Crystal River Manatee FAQ
Welcome to the Twin Rivers Marina Manatee FAQs! We recognize that our Crystal River manatees are a very special reason that many visit Crystal River each year and we wanted to help you discover more about these loveable creatures!
Meet the Florida Manatee!
Yes! Florida manatees are one of 2 subspecies of the West Indian Manatee. The other is the Antillean manatee that ranges between Mexico and Brazil.
During the cooler months, Florida manatees make their way to Crystal Springs and other warm water locales to stay warm. Although many Crystal River manatees stay here, the warmer months find the manatees migrating northward along the Eastern seaboard towards Georgia and South Carolina or heading into the Gulf of Mexico into Alabama, Texas, and even down to Cuba!
Manatees have gained the nickname “sea cows” because their primary diet is plants and they can eat up to 10x their body weight in sea grasses in a single day!
Many a sailor claimed to see a mermaid that turned out to be a manatee… Christopher Columbus was quoted as saying that they were “not so beautiful as they are said to be, for their faces had some masculine traits.”
Swimming manatees are usually swimming at about 5 mph. Occasionally, a manatee may get up to 15 mph for a very short time.
Manatees and alligators can often be found in sunny spots on the shoreline enjoying rays together. Manatee attacks are pretty rare as alligators like to eat things they can eat all at once and a manatee is a bit too big and too fast.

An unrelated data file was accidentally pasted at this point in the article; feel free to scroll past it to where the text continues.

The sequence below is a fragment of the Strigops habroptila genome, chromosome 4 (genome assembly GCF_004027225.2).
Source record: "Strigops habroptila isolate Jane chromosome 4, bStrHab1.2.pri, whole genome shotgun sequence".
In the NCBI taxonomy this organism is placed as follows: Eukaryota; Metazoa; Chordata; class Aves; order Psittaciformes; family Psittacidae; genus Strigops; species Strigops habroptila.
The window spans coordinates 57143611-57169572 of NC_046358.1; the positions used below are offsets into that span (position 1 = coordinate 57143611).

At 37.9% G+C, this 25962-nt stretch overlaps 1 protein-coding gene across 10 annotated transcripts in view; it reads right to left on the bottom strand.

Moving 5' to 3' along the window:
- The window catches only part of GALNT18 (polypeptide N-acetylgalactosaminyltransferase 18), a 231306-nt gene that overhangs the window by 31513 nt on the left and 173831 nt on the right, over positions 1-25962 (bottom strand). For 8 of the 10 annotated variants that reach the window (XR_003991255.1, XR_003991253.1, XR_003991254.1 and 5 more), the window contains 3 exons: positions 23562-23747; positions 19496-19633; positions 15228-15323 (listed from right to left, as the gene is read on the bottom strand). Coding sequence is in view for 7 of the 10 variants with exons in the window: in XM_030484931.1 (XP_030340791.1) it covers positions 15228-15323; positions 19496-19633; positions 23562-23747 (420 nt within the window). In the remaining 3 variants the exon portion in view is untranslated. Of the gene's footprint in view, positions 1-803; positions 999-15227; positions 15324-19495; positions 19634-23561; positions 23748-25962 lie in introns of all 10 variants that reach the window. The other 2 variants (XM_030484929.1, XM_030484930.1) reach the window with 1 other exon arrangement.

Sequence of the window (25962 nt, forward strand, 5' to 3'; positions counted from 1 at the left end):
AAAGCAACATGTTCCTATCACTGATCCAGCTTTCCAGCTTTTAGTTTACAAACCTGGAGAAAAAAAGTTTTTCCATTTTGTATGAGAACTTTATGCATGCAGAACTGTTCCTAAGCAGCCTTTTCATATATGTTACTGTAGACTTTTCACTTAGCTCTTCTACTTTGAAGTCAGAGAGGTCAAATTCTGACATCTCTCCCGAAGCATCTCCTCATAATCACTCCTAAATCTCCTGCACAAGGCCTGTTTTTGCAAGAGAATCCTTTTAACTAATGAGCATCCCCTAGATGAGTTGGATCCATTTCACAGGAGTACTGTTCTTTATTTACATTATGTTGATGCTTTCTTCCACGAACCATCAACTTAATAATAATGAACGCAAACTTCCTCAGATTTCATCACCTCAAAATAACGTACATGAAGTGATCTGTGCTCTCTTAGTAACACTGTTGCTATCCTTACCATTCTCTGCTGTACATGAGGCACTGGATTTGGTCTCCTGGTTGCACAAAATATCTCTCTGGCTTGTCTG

Yes! Crystal River Florida is one of the few places where you can swim with manatees!
No, manatees must come to the surface every 5 minutes or so to get air. While resting a manatee can stay submerged for almos
A good time to see manatees in Florida is usually from November to April. If you are lucky enough to visit between December and February you can see the largest numbers of manatees. Keep in mind that as temperatures rise, the manatees begin to travel to other locales as well.
Manatees are herbivores that can spend up to 8 hours a day doing what a “sea cow” does best… grazing on seagrasses!
Occasionally, some manatees can be seen eating clams and other sea life but for the most part, they eat aquatic plants (like seagrasses).
The Florida Manatee has been reclassified as a threatened species because of habitat improvements and population growth. The biggest threats to manatees now are boat collisions, getting tangled in fishing gear, habitat degradation, etc.
Manatees are morning creatures and are the most active between 6:00 AM and 8:30 AM.
Manatees have no real predators so they have no reason not to be.
Manatees are protected and as such, if you are caught touching manatees it is actually a federal offense. BUT! In Crystal River things are a little different: under supervision, you can get out and interact and swim with the manatees! It is also important to note that any contact MUST be initiated by the manatee. Of course, it is always best to simply swim and admire manatees from a distance for their own safety.